The pubs code adjudicator, Paul Newby, has issued a warning to pubcos after the office received its first referrals for arbitration following complaints from tenants.
The office of the pubs code adjudicator has reported receiving numerous enquiries, complaints and requests for information from tenants since the code came into force on 21 July .
Newby said: “The pub industry should be aware of my expectations as the pubs code adjudicator. I expect pub-owning businesses to act in a manner that does not inhibit a tied tenant from accessing their rights under the pubs code, providing all relevant information quickly and clearly.”
Newby reminded bosses they must give reasons if refusing or disputing a notice service or a request for information made by a tied tenant.
He also stressed that profit and loss statements provided alongside rent proposals or rent assessment proposals must be sufficiently clear and detailed. They should also include justification or supporting evidence for any assumptions made so that the tenant can understand how estimated figures have been calculated.
The obligation is also on pub-owning businesses to ensure that the terms on which MRO tenancies are offered comply fully with the pubs code and contain no unreasonable terms and conditions for the tied tenant.
Newby continued: “Open communication is vital to help settle disputes and improve relationships across the industry. In all cases, the principle of fair and lawful dealing requires a pub-owning business to explain its position, so a tied tenant can know the nature of the dispute.”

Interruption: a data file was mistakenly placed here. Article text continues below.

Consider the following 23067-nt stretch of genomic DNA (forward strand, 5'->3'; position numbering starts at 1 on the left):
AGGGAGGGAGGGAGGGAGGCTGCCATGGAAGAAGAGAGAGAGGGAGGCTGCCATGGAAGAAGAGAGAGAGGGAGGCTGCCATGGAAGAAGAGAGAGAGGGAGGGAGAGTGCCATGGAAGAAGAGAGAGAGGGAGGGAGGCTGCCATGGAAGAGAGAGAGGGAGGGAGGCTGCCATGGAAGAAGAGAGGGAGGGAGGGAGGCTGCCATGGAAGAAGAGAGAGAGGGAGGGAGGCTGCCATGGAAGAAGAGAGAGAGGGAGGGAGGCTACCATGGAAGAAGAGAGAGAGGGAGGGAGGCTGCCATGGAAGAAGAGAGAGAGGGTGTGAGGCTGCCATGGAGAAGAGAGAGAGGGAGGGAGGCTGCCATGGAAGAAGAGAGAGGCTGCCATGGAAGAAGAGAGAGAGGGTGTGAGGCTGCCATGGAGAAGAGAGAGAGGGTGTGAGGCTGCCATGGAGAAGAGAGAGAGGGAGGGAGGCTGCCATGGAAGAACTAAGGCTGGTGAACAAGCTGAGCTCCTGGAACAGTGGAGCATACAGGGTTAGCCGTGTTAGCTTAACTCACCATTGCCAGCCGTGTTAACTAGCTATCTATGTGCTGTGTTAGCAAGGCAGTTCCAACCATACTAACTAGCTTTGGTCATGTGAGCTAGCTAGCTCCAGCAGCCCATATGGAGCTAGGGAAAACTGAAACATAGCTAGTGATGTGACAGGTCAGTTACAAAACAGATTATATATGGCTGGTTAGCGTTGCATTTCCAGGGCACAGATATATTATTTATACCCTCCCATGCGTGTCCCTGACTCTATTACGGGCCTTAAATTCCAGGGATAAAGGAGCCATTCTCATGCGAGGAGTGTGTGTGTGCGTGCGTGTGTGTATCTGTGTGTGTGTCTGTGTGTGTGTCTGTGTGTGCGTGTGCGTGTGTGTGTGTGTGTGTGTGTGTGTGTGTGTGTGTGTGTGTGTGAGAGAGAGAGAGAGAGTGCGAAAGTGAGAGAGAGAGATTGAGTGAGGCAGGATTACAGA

Full guidance on rent proposals under the pubs code can be found here .
The pubs code adjudicator’s website also contains information about the pubs code .
A statutory consultation on the operation of the pubs code adjudicator’s investigation and enforcement powers is open until 30 September 2016.
Meanwhile, the British Pub Confederation has reiterated its calls for Newby to step down and claism it has new evidence that he failed to accurately declare his interests.
The group has sent a letter to the Secretary of State for Business, Energy and Industrial Strategy (BEIS), in which it details its concerns over the manner in which Newby declared his continuing interests in his former employer, Fleurets.
Speaking in Parliament yesterday, Greg Mulholland MP, chair of the BPC, called on the secretary of state, Greg Clark, to remove Newby from his role. Clark said he would look at the evidence from the BPC.